The 5 November 1993 we were done with the planning and had put together all documents with consistent project objectives and prepared all formalities to get on with the next step in setting up the formal structure of the project. We needed a clear non-profit owner to which we could direct all funds and donations and we needed a formal corporation where you could hire staff and actually build the ship.
To this end we created The East Indiaman Götheborg III Foundation to assume the overall responsibility for the project and to become the beneficiary of the donations that would be needed to fund the project.
All members of the Friends organization and all former sponsors were invited to become Founding Fathers and to resume the sole responsibility to oversee the activities of the foundation, and to that end to have the right to select the members of the Board of Directors of this Foundation, every year, at an annual meeting.
More than 40 friends and sponsors showed up and signed the founding papers, and at the same time elected the first Board of Directors.
This original group of Forty Founding Fathers who at this time put their names on the foundation documents were from now on to be called The Founders of the project. This group of about forty persons were also the ones that would have the final say and deciding power on how the project were to be run through their power to select the Board of Directors of the Foundation on a yearly meeting.
Immediately following the founding meeting we went ahead with creating the company that were to build the ship. After having set up the Board of Directors to the company too, we went ahead and registered it. As luck would have it the old Swedish East India Company SOIC AB was available why this became the obvious choice of names. As for persons to man the Boards of both the Foundation and the Company, we had looked for the most well connected and respected names we could find, willing to join in on this project.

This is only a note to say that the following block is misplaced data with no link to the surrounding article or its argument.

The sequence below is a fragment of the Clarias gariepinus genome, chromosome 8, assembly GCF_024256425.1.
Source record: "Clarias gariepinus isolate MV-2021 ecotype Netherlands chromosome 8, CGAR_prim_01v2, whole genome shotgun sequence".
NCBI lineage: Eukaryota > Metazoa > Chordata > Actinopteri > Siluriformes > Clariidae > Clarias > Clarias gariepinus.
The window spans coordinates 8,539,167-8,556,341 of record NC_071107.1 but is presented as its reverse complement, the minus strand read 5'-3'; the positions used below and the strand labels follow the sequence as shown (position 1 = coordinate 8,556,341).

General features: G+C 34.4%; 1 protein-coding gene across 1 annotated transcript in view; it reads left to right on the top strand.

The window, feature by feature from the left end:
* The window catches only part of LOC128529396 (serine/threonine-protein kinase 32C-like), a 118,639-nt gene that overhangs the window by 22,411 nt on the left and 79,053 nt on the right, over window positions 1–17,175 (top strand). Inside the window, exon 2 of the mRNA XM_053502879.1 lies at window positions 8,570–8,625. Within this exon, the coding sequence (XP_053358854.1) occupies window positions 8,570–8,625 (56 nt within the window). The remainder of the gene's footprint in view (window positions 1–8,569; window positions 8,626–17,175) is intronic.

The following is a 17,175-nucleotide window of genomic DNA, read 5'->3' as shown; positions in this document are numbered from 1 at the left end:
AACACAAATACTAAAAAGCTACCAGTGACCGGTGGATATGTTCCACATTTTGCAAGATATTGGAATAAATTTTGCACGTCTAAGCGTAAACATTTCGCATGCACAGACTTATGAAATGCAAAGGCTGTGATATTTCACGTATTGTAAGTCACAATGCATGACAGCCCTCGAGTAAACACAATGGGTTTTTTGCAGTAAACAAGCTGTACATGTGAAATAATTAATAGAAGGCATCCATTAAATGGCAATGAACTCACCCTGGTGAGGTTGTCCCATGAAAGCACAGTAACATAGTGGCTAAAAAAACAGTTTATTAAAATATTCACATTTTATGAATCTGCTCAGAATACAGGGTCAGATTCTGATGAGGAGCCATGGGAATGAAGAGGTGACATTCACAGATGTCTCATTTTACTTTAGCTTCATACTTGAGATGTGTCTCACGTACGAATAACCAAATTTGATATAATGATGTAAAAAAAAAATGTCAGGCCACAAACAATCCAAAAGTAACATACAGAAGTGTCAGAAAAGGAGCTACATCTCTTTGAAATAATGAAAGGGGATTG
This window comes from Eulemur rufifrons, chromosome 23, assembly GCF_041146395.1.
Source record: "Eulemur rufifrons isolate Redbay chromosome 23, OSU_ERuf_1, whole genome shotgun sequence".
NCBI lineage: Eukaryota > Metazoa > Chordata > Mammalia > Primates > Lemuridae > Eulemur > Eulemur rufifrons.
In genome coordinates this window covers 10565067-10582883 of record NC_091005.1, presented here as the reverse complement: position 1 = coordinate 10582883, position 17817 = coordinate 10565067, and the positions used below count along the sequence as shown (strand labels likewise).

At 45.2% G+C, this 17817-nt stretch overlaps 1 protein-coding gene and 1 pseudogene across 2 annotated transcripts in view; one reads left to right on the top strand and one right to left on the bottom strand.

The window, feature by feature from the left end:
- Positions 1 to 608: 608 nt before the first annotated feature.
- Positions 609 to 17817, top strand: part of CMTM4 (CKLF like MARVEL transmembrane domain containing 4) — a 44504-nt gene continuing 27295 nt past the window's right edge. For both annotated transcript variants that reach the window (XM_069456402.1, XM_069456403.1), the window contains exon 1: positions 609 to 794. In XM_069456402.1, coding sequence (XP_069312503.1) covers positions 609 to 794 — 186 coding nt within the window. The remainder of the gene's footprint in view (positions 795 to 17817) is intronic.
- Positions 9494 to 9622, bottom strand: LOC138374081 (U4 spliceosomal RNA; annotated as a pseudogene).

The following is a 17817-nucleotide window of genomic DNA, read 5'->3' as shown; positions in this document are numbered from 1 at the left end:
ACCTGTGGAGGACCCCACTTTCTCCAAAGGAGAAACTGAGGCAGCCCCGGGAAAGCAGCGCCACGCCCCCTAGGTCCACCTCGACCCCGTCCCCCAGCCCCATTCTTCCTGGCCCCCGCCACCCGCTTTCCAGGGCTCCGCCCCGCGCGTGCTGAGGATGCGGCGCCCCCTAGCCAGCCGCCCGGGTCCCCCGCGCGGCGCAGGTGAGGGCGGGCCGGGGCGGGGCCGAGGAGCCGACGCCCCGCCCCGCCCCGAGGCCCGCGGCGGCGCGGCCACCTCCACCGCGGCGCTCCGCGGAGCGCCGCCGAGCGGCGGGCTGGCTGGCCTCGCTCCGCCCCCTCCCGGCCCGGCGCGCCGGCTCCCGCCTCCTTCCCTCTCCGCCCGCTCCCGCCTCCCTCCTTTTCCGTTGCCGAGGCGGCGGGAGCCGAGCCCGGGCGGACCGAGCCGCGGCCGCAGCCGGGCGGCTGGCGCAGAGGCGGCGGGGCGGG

The 28 December 1993 the Friends donated the funds necessary for us to register the The Swedish East India Company AB as a fully owned company to build the ship. We then donated these 100 percent of the shares of the SOIC AB to the Foundation that so far did not have any other capital.
We had now created what we felt was a good organization for a non-profit project that would be solid and also be able to handle substantial amounts of money. In the purpose document of the various bodies were clearly stated their various purpose. The ultimate power rested with the Forty Founding Fathers in that they would be there to select who were going to be in the Board of Directors of the Foundation, once every year.
The purpose of the Foundation was to put it bluntly, to organize the money and to sign sponsorship contracts. This body would then support the company SOIC AB in their work to build the boat. The SOIC AB were then supposed to hire the Management Group to run the project as soon as there were any money available for that.
The Friends organization would support the project directly by help and donations if and when needed.
As for workers and some staff, Berit had got an arrangement with the Regional Board of Labour (Länsarbetsnämnden) that we could sign up and use a certain number of people that could work for us but got paid by the Regional Board of Labour. In this arrangement there were however no resources left for the managing of anything, why Berit herself was left out of pay.
What we had not been able to foresee was that there would be no money available for the Management Group until December 1998. The reason for this was simple, that there is no way to find sponsors for a ship that does not exist, and the number of visitors that would like to pay to see an empty spot where a shipyard should be is also very limited. If there were ever to be any money in this project is was up to us who started it, to make that happen.